Astronomy and Astrophysics, volume 619A, 149-149 (2018/11-1)
Constraining the geometry of the nuclear wind in PDS 456 using a novel emission model.
LUMINARI A., PICONCELLI E., TOMBESI F., ZAPPACOSTA L., FIORE F., PIRO L. and VAGNETTI F.
Abstract (from CDS):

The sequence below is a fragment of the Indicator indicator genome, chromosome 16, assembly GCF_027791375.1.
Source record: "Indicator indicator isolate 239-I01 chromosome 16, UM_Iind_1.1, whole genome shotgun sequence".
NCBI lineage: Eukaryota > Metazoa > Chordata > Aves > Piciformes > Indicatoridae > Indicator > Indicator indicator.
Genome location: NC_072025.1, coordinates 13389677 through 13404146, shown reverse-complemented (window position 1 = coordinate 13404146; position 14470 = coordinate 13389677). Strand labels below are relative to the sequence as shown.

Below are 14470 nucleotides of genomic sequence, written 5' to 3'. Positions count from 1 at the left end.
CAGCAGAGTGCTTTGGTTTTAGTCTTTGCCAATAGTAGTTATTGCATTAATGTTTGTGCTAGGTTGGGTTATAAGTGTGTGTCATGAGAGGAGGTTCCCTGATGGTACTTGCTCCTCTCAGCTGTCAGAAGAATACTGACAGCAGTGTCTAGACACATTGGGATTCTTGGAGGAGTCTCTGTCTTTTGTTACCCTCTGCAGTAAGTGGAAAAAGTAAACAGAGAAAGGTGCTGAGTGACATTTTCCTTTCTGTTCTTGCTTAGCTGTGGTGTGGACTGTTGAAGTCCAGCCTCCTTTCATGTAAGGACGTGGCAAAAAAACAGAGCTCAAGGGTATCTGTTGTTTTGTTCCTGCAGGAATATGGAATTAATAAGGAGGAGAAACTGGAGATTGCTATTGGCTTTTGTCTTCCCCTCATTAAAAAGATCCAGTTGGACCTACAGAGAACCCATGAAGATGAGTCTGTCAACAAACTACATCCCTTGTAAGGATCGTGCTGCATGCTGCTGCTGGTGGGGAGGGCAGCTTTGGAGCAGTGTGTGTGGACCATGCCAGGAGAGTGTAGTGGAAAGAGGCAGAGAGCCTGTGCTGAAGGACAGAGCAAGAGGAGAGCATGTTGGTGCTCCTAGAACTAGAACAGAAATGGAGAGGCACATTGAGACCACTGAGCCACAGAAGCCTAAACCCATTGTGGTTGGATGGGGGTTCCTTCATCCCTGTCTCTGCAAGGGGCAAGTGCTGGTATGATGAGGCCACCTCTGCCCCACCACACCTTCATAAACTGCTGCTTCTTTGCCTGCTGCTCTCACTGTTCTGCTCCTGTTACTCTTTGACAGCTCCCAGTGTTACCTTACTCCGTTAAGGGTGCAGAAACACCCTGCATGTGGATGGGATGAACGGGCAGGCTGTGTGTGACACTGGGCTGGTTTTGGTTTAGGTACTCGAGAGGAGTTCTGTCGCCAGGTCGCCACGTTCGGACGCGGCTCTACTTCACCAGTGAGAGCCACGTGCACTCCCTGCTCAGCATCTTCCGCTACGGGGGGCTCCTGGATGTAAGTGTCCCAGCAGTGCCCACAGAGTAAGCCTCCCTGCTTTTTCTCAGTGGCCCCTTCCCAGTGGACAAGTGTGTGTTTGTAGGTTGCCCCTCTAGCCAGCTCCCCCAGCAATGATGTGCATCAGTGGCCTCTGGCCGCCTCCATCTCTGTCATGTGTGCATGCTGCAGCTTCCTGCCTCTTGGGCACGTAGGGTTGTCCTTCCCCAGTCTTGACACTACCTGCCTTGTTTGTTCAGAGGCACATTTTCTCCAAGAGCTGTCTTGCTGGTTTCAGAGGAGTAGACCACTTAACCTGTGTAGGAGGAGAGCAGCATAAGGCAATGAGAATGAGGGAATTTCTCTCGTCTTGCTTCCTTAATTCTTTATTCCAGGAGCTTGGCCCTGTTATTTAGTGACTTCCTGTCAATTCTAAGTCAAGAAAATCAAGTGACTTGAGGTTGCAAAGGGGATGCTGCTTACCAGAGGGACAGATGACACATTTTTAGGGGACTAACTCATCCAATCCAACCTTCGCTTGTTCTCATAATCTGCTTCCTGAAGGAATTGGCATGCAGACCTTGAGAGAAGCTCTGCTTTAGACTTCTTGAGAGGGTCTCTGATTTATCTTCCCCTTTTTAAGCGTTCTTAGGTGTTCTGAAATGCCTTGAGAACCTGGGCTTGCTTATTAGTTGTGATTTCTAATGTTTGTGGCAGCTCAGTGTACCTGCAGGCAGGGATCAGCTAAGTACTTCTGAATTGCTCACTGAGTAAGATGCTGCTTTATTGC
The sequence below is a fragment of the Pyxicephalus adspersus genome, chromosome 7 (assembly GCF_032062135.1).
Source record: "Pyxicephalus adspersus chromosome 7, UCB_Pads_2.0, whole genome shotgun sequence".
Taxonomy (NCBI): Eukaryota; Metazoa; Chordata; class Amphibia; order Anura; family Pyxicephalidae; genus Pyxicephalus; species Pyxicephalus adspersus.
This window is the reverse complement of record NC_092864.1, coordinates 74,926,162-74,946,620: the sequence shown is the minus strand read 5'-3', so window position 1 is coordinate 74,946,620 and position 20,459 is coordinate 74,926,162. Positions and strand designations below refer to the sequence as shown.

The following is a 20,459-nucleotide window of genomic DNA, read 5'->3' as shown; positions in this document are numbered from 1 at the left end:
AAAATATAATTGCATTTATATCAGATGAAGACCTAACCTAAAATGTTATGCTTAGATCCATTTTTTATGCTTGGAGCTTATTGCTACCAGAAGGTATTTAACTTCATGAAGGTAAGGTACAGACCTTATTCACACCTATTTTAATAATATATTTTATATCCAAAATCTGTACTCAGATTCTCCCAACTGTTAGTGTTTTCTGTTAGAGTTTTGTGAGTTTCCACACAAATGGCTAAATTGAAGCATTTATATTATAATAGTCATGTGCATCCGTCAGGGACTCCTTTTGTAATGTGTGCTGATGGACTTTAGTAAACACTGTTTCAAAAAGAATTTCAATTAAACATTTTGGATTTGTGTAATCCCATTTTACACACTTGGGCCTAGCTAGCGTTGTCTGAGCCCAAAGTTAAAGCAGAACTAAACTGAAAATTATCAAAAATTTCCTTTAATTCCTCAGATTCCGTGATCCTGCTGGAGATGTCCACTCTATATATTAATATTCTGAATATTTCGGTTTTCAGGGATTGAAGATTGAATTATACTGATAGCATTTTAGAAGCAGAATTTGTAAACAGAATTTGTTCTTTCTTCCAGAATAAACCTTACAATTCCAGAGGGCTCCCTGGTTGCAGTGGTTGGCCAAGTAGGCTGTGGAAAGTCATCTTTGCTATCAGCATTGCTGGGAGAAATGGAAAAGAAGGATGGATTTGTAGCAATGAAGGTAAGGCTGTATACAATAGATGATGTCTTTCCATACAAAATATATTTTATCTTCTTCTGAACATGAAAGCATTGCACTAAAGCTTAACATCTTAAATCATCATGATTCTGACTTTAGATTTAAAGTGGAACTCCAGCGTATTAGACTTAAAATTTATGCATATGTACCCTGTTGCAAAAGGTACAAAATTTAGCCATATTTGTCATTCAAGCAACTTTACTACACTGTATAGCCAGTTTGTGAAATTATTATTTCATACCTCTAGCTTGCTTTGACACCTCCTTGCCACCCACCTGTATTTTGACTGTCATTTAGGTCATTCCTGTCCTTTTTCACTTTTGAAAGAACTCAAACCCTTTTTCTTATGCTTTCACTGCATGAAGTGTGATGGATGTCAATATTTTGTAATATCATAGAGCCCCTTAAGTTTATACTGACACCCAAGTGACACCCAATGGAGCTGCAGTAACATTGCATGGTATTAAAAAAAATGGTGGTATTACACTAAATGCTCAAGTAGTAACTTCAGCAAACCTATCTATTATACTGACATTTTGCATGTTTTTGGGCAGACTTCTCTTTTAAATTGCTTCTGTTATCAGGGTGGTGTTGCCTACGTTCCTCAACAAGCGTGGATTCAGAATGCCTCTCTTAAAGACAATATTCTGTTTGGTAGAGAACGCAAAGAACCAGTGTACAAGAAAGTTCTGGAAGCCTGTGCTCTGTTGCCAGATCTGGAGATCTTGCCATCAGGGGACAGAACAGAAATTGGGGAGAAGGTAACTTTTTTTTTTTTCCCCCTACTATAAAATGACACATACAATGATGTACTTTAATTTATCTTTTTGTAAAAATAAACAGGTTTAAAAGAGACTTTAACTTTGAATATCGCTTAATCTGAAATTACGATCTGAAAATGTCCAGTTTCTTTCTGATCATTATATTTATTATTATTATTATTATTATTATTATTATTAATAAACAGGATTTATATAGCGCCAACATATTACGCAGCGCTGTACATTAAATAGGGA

Context. Outflows from active galactic nuclei (AGN) are often invoked to explain the co-evolution of AGN and their host galaxies, and the scaling relations between the central black hole mass and the bulge velocity dispersion. Nuclear winds are often seen in the X-ray spectra through Fe K shell transitions and some of them are called ultra fast outflows (UFOs) due to their high velocities, up to some fractions of the speed of light. If they were able to transfer some percentage of the AGN luminosity to the host galaxy, this might be enough to trigger an efficient feedback mechanism. Aims. We aim to establish new constraints on the covering fraction and on the kinematic properties of the UFO in the powerful (Lbol∼1047erg/s) quasar PDS 456, an established Rosetta stone for studying AGN feedback from disk winds. This will allow us to estimate the mass outflow rate and the energy transfer rate of the wind, which are key quantities to understand the potential impact on the host galaxy. Methods. We analyze two sets of simultaneous XMM-Newton and NuSTAR observations taken in September 2013 and reported in Nardini et al. (2015Sci...347..860N) as having similar broadband spectral properties. We fit the Fe K features with a P-Cygni profile between 5 and 14keV, using a novel Monte Carlo model for the WINd Emission (WINE). Results. We find an outflow velocity ranging from 0.17 to 0.28c, with a mean value of 0.23c. We obtain an opening angle of the wind of 71–8+13deg and a covering fraction of 0.7–0.3+0.2, suggesting a wide-angle outflow. We check the reliability of the WINE model by performing extensive simulations of joint XMM-Newton and NuSTAR observations. Furthermore, we test the accuracy of the WINE model in recovering the geometrical properties of UFOs by simulating observations with the forthcoming Advanced Telescope for High-Energy Astrophysics (ATHENA) in the X-ray band.